Today I'm going to write a post based on another post...if you want to check out the article here is the link http://www.huffingtonpost.com/anne-josephson/35-secrets-of-brilliant-c_b_5619075.html?utm_hp_ref=tw
I've already talked about some of the things I've learned since I've started coaching. And we all want to to know what makes special athletes and coaches great. We want to quantify exactly what it is so we can install this in other 'ordinary' people and find the best coaches for our kids. In this post they discuss 35 secrets of brilliant coaches. I've had the pleasure of working with and being coached by some great coaches. So these people have helped shaped me as a coach and is how I've constructed a lot of my coaching philosophies. I know I'm still young for a coach and still have a lot to learn, but I have a few thoughts about the article I'd like to discuss.
The list in the blog is pretty good and hard to argue with any of the points. I think the #1 is the most important. That the person is cherished as a person first over the athlete (but they don't mention treating all the athletes equally regardless of skill level). I also think the motivating and seeing the big picture is essential. When you're a kid this is normally quite challenging to do.
The #7 point has a fascinating example as I'm currently reading a book on John Wooden. This article's point is about how a coach is obsessive with the basics. The basics are important, but the explanation the use is pretty funny. How John Wooden would spend the first practice showing the kids how to put on their socks properly so they wouldn't get blisters. In the book I'm reading he says they would wear 2 pairs of socks, 1 of which is wool if I remember correctly. I don't see the NBA guys doing this anymore, so maybe the basics weren't that crucial after all!
I don't know if I consider showing the kids how to put their socks on properly as fundamentals, but if we look at Ramy as an example, yes he is a freak of nature, and he absolutely has amazing fundamentals or he wouldn't be where he is. But if he grew up in England hitting 90% straight drives he may have quit squash out of boredom or never created his flare and unique ability. This is where i feel you have to know your athletes and let them play the style of squash they enjoy. This may not translate into more success (especially in the short term as they experiment with shots), but if you try and get an attacking player to play patient squash they will not be satisfied for long even if they are winning. So I think a point should be added on the article about appreciating and encouraging creativity.
A couple of other things I feel should be on this list. Especially when you're working with kids I feel it's crucial to give them a break and cut them some slack sometimes. We cannot hold grudges because a kid misbehaved or said something inappropriate. It can be hard being a kid and growing up and sometimes we don't know all that is going on behind the scenes. So I think we have to be able to read body language and be a good listener (which is on the list) so they feel comfortable and safe talking to us about it if they wish.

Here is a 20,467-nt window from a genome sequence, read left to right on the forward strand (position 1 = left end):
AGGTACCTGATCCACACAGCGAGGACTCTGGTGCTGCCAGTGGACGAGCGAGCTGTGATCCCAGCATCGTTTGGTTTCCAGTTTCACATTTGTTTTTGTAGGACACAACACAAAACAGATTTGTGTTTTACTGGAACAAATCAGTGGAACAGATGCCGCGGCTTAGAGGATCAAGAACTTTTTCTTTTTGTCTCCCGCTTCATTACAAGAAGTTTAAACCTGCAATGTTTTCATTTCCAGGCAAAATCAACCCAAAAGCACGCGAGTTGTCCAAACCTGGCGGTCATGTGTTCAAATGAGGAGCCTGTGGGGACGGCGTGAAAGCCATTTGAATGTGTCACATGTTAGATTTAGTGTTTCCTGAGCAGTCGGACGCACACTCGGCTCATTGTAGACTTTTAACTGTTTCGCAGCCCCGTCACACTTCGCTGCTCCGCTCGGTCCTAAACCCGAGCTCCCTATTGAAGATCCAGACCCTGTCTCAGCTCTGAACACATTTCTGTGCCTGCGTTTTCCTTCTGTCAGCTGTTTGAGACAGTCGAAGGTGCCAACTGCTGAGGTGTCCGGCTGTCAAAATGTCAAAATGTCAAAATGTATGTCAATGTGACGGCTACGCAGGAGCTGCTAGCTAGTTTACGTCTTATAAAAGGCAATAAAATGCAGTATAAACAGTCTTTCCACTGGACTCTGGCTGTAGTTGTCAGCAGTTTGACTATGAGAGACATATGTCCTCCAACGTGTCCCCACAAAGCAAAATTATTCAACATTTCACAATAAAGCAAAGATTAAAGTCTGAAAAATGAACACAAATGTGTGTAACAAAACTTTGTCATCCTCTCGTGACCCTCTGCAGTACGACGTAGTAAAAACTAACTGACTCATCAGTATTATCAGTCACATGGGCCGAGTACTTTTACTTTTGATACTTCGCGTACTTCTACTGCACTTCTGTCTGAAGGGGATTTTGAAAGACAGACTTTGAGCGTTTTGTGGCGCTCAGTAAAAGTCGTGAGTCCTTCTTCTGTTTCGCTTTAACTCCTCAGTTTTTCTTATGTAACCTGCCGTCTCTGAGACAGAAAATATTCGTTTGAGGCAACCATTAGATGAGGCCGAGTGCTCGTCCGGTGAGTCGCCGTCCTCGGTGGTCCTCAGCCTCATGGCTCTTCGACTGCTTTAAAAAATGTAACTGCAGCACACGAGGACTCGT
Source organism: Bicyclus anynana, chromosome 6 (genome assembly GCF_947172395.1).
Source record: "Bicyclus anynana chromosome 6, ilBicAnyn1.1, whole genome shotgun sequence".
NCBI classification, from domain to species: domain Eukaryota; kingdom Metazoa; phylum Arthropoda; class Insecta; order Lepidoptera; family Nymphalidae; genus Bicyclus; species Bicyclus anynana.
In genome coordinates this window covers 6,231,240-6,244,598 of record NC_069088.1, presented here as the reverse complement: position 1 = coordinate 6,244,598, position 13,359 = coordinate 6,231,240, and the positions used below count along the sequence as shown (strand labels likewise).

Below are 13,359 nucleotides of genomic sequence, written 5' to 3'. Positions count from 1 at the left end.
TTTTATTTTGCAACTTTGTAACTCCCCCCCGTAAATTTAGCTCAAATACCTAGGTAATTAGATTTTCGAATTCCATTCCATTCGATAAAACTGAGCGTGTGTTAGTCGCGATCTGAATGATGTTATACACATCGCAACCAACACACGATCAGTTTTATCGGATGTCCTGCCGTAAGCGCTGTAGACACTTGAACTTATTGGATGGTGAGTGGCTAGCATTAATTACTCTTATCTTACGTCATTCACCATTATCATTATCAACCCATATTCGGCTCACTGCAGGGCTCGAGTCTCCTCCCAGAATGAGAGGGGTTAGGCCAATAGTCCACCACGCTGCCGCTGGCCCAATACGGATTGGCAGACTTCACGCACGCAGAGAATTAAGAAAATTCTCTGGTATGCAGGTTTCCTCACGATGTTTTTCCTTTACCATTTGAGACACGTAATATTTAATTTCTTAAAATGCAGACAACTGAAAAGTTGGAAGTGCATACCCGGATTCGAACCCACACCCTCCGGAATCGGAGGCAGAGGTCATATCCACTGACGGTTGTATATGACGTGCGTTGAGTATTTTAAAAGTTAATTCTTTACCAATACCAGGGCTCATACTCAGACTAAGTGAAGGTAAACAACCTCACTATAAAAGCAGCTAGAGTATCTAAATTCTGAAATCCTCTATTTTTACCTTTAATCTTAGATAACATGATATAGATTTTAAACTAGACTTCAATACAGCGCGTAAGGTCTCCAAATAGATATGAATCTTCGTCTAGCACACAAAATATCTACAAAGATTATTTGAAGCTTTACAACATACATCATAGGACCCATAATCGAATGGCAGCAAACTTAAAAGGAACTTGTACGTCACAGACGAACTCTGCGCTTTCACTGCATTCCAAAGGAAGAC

The other thing I've noticed from the coaches I've worked with is that they will always make time for you no matter what. They are also always motivated, upbeat, energetic and in a good mood. This can be challenging from time to time if you're working longs days and on court a lot, but when you work with good young kids it's usually pretty easy to do. There's nothing better than being able to help shape a young persons future and squash game and to know you made a difference. On this note, I don't know if this deserves to be on the list, but is something I admire in coaches. When a coach doesn't seek the spotlight or any gratification for their work with an athlete. They are happy to let the players take all the credit and are humble and gracious regardless of the outcome of their athletes.
So if your coach brilliant? Do I consider myself a brilliant coach? Well I don't think about it and if I said yes well that's a little too conceded for my personality. Yes I know I write a blog and I guess this means that I have stuff to write about that I feel some people will value. This is why I didn't actually write my blog for a long time, I don't like the spotlight or want any attention. But eventually I realized that's a selfish way to think and that I had the ability to do something extra and help some people.
As a coach I just keep trying to do my best and find ways to motivate and help my athletes improve and have fun. Yes this blog was written with that purpose in mind. I know experienced coaches can make coaching look simple, just like good squash players do. But it's a skill that takes a long time to develop.
Unlike improving my my own squash game, becoming a better coach is not for myself but for the kids I work with and I guess now also for all of you that are reading my blog posts. So I hope I can continue writing about engaging topics and expanding upon your squash knowledge. If you haven't already done so you can like Serious Squash at www.facebook.com/serioussquash. Plus if there's a topic you want me to write about let me know.
A coach is eligible to serve good techniques to refine our skills and strategies. He or she is able to bring good positive changes in our personality and attitude. Therefore in every case such as; sports, life and career we need to take the help of a coach to fight and learn to deal with the situations. So the importance of a coach is really appreciable; this article provides information regarding the importance of coach and their skills. Thanks for such informative points.ReplyDelete